As the new school year approaches, we're rewinding things with Back to School Week! This week, we'll take a look back at the amateur years of some of the biggest stars in the NBA.
It's hard to believe that Ben Simmons wasn't always destined to be an NBA star - there was a different popular Australian sport that shared his passion for basketball.
Born in Melbourne, Australia while his father, Dave, was playing for the NBL's Melbourne Tigers, Simmons was exposed to both basketball and Australian rules football at a young age. Ben competed for the Beverly Hills Junior Football Club while living in Melbourne and, as you could imagine, he was a star. He won a number of awards and as a teenager faced a decision that forced him to pick between his two loves - footy and basketball.
As we know now, basketball was the correct decision - sorry, Aussie rules fans.
At 15-years-old, Simmons was already competing for his country at the U-17 FIBA World Championships.
When it came time to take his game to the next level, going to the United States was the best option for the basketball star-to-be. Simmons took his talents to Montverde, Florida to play at Montverde Academy - a prep school known for producing NBA talent.
Simmons was a force at the high school level, averaging 18.5 points, 9.8 rebounds and 2.7 assists per game while leading Montverde to a perfect 28-0 record and a National Championship.
As the No. 1 high school prospect in the country, Simmons committed to Louisiana State University in his senior year.
He went on to earn the highest honours high school basketball has to offer that season - McDonald's All-American, Naismith Prep Player of the Year and Gatorade Player of the Year. Simmons posted a ridiculous 28.0 points, 11.9 rebounds, 4.0 assists and 2.6 steals per game with 24 double-doubles in 29 games.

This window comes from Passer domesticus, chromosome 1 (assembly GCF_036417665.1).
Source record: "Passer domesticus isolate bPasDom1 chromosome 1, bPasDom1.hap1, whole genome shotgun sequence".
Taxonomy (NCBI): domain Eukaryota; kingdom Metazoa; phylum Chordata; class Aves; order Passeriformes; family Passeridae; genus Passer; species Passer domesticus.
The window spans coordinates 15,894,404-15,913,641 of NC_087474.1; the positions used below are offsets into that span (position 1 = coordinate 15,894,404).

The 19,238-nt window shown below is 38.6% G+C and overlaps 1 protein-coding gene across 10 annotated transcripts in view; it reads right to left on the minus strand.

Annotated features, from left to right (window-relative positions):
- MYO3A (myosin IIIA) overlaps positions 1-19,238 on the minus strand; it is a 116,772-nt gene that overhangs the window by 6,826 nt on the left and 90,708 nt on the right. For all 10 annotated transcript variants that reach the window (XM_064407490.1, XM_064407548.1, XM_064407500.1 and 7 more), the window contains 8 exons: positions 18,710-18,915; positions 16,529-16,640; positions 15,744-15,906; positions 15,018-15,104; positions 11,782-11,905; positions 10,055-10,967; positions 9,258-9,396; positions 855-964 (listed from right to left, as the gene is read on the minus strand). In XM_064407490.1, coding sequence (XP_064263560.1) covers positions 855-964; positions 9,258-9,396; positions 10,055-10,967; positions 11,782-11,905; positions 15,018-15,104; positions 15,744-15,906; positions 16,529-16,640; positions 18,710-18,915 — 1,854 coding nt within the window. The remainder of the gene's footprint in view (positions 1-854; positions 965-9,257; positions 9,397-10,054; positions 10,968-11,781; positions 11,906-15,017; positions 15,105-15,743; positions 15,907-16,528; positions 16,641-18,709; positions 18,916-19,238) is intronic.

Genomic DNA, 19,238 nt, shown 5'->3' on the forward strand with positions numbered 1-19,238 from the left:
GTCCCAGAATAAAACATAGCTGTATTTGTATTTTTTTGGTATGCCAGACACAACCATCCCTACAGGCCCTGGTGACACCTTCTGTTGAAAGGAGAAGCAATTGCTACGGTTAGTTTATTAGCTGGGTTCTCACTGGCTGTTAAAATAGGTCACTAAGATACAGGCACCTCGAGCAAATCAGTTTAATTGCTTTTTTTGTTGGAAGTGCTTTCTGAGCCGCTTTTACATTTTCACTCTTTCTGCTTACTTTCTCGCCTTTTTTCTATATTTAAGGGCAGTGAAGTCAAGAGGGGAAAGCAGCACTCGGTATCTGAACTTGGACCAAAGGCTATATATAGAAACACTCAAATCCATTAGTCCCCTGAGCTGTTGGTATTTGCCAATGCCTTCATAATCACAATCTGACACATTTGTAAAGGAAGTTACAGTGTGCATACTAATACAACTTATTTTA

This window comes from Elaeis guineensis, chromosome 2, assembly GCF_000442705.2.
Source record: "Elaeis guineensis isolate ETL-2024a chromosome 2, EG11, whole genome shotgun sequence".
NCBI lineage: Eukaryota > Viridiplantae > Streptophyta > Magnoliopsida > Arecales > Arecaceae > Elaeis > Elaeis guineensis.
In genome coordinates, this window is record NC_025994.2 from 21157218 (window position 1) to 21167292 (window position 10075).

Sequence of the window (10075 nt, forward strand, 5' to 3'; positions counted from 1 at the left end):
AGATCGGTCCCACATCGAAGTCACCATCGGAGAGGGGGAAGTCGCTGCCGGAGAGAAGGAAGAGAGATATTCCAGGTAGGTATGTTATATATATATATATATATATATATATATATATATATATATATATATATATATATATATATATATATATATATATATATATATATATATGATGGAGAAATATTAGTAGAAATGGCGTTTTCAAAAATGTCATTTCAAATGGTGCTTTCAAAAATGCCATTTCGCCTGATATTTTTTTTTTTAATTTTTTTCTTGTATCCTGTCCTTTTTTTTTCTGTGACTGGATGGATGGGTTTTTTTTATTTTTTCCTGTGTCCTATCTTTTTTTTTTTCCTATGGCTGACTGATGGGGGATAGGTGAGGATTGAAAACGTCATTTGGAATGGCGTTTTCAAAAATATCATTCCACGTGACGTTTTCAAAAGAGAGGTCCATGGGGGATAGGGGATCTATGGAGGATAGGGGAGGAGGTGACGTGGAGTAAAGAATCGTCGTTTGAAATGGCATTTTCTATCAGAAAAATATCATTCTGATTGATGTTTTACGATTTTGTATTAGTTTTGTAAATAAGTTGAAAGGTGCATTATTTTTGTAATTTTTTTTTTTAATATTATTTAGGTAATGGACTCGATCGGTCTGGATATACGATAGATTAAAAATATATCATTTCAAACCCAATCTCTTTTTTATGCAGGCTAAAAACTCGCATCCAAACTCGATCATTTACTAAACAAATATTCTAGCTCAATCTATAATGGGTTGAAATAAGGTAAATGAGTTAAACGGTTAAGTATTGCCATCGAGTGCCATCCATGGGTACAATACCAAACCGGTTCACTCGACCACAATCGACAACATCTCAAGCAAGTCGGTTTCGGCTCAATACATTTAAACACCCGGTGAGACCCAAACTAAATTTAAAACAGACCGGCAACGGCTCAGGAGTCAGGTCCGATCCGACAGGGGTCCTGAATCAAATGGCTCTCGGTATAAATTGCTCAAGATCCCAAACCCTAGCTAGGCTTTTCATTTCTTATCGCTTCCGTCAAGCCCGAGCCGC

The awards and honours continued to pile up before Simmons even stepped on the floor at LSU. The top prospect was named Southeast Conference Preseason Player of the Year, joining New York Knicks and Kentucky forward Julius Randle as the only two freshmen to ever receive that nod. Simmons also became the fourth-ever freshman to earn a spot on the Associated Press Preseason All-American Team.
Simmons' stats at LSU backed up his preseason hype, but his team's record did not.
LSU went 18-13 on the season and 11-7 in SEC play, missing the NCAA Tournament.
Simmons averaged 19.2 points, 11.8 rebounds, 4.8 assists and 2.0 steals per game while leading his team in every major statistical category aside from 3-point and free throw percentage. The phenom point forward even matched Shaquille O'Neal's LSU school record of 43 points in a game - a contest where Simmons also added 14 rebounds, seven assists, five steals and three blocks to the box score to snap his team's three-game losing streak.
The Aussie's stand-out season earned him First Team All-SEC and SEC Freshman of the Year. With no intentions of sticking around, Simmons bowed out of school immediately after the basketball season to begin preparing for the next step in his life - the NBA.
Simmons was selected by the Philadelphia 76ers as the No. 1 overall pick in the 2016 NBA Draft. He was forced to miss his entire first season in the league with a foot injury but bounced back, earning Rookie of the Year in 2018.
Just this summer, Simmons inked a five-year, $170 million max extension to stay with the Sixers.
Again, it's safe to say Simmons' decision to pursue basketball over footy has worked out well for the 23-year-old's present and future.
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